Tom Campbell: A dozen people to watch in NC this year
At least a dozen leaders are likely to play a big role in public policy issues in 2018. In order to avoid criticism for any partiality we listed them in alphabetical order.
Phil Berger: Many acknowledge that Senate President Pro Tem Phil Berger is the most powerful politician in the state, but 2018 could be a challenging year for his leadership. In addition to court decisions and an ambitious agenda for the May short session, Berger will be challenged to keep Republicans in charge of the Senate in 2018 elections and also face stiff opposition in his own re-election. How will he respond?
Richard Burr: Our senior U.S. senator rose to national prominence and received accolades for his even-handed leadership of the Senate Intelligence Committee’s investigation of 2016 Russian election interference, but both Burr and the committee went dark in the closing months of 2017. Will Burr re-emerge in 2018 even if the evidence concludes Trump collusion?
Bill Cobey: The former congressman was appointed by Governor McCrory to head the State Board of Education and was given good marks in a challenging environment, but since early 2017 Cobey has become the voice of opposition to a legislature determined to take power from the board, as well as opposing a new superintendent who doesn’t want to work with the board. Will Cobey continue the fight in 2018, grow tired and resign or be replaced as chair?
Mandy Cohen: Dr. Cohen was appointed secretary of the N.C. Department of Health and Human Services after serving as chief operating officer for the Centers for Medicare and Medicaid Services in Washington. She has impressed most everyone with her understanding of healthcare issues, common sense problem-solving approach and her considerable people skills. All eyes will be on her and the department as they initiate Medicaid reforms.
Roy Cooper: Governor Cooper took office facing a hostile legislature that delayed confirmation of his cabinet and key appointments, while also passing legislation designed to change the balance of power in the state. Cooper struggled in his first year as governor and many are waiting to see how he might emerge in 2018.
Dale Folwell: The former Winston-Salem CPA and legislator won election as state treasurer in 2016. Folwell immediately reduced management fees charged on state investments and focused on billions in unfunded liabilities for the State Health Plan and retirement system. He has demonstrated a willingness to face challenges, but can he build consensus for solutions to fix them?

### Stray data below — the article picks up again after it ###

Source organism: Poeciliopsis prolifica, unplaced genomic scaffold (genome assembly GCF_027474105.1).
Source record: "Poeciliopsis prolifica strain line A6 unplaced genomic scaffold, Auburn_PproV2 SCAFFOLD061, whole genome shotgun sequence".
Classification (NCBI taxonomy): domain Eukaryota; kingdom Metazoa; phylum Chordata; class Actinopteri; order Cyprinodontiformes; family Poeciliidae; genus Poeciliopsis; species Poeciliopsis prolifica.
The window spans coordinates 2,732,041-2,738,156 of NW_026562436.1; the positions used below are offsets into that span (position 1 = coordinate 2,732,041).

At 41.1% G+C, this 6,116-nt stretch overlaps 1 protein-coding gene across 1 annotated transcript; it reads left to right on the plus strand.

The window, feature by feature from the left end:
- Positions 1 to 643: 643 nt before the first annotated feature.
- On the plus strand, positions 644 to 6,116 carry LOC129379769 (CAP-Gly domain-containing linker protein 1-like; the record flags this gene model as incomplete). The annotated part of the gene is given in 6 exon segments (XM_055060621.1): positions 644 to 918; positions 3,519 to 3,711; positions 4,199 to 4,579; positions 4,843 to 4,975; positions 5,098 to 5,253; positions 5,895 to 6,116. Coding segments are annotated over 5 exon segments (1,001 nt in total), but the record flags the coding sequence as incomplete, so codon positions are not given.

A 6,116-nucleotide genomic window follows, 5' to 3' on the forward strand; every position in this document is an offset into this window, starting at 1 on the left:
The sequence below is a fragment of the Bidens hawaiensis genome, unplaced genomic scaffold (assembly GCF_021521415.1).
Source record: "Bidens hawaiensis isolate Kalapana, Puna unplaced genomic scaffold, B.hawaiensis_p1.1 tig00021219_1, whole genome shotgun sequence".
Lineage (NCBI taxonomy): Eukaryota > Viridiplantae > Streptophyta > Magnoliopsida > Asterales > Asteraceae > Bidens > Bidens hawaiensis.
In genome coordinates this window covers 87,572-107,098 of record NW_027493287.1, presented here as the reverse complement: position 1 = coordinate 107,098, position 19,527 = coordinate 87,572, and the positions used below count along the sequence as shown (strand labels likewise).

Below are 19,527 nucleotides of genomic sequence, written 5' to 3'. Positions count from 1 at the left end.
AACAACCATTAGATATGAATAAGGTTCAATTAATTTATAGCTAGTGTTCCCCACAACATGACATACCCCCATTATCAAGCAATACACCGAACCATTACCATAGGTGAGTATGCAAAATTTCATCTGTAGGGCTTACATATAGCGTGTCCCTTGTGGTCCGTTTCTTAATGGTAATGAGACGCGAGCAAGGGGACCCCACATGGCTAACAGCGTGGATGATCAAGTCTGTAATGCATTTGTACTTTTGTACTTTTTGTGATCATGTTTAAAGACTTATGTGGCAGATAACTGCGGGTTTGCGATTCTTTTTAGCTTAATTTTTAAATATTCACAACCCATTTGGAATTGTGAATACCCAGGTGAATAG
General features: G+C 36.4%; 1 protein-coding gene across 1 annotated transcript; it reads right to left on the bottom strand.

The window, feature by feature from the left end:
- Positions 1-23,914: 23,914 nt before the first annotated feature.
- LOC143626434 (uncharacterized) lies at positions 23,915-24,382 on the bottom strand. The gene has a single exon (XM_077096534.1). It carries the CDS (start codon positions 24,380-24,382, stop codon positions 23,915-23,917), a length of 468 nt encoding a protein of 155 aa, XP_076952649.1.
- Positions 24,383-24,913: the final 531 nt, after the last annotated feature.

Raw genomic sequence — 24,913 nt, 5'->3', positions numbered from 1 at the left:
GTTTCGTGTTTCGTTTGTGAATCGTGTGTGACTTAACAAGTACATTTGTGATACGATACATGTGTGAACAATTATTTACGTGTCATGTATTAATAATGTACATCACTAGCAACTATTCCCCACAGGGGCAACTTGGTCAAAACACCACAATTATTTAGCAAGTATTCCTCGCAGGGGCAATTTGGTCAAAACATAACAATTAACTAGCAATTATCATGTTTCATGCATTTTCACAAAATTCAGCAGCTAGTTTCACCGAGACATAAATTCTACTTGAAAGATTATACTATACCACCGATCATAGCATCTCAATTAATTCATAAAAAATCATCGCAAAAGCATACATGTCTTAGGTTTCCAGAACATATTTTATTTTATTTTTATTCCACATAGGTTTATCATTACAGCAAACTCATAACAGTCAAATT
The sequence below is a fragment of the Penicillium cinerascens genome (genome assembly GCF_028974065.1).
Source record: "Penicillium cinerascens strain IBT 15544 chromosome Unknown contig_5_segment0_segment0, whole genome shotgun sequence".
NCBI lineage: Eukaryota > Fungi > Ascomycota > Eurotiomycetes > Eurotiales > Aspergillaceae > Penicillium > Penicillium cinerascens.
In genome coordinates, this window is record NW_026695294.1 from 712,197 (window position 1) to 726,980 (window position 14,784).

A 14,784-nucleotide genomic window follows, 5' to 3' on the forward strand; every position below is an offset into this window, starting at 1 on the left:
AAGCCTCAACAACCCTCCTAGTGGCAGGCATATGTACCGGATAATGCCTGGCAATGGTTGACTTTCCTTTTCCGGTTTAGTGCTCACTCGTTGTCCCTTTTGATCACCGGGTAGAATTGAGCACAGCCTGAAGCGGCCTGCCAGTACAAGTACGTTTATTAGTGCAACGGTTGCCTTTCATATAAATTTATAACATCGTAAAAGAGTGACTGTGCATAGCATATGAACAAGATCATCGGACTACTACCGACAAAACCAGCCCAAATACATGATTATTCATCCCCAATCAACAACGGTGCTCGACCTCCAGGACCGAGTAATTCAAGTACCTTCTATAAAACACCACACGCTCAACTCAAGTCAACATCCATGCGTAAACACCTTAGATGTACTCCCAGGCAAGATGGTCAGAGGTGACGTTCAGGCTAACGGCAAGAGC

Dan Forest: Re-elected as lieutenant governor, Forest is emerging as the new leader of the Republican Party and is odds-on favorite to oppose Cooper in the 2020 gubernatorial election. Forest is young, articulate, a proven fundraiser and politically astute. Can he build a political platform that will appeal to most elements of the GOP while also attracting unaffiliated voters?
Wayne Goodwin: Former Insurance Commissioner Goodwin took control of a Democratic Party desperately in need following the 2016 elections. If Democrats hope to reduce the state’s majority-Republican delegation in Congress and overturn or reduce veto-proof majorities in the legislature, it falls to Goodwin and party leaders to attract electable candidates, raise money to support them and build grassroots organizations. Even more essential is whether they can put together a message that will energize and turn out more than just their base in 2018.
Mark Martin: The chief justice of the N.C. Supreme Court usually abstains from taking sides in political discussions but Martin faces big challenges from a legislature intent on reforming the judicial process without much input from those impacted by the reforms. Martin previously assembled a group that addressed modernizing courts but most of their findings haven’t gained traction. Will 2018 be the year our chief justice takes a vocal stand on judicial reform?
Mark Meadows: Emerging as a congressional leader in 2017 during the “repeal and replace” Obamacare debate, Meadows’ leadership of the House Freedom Caucus demonstrated the big fracture among GOP members of Congress. Will Meadows’ significance continue to grow in 2018 or will Congressional leadership sideline him?
Margaret Spellings: Former Bush secretary of education, now UNC system president, Spellings faces challenges from all sides, but none more significant than the new UNC Board of Governors. Spellings is nationally acknowledged for understanding today’s challenges in higher education but many question whether she will go head to head with her challengers in 2018 or simply wait out the end of her three year contract.
Beth Wood: Re-elected to a third term in 2016 state auditor Beth Wood has demonstrated a bulldog-like willingness to investigate and report fraud and mishandling of state funds. Republicans and Democrats acknowledge her even-handed pursuit of inappropriate conduct and will be awaiting further reports in 2018.
Tom Campbell, former assistant state treasurer, is creator/host of NC SPIN, a weekly television discussion of N.C. issues.
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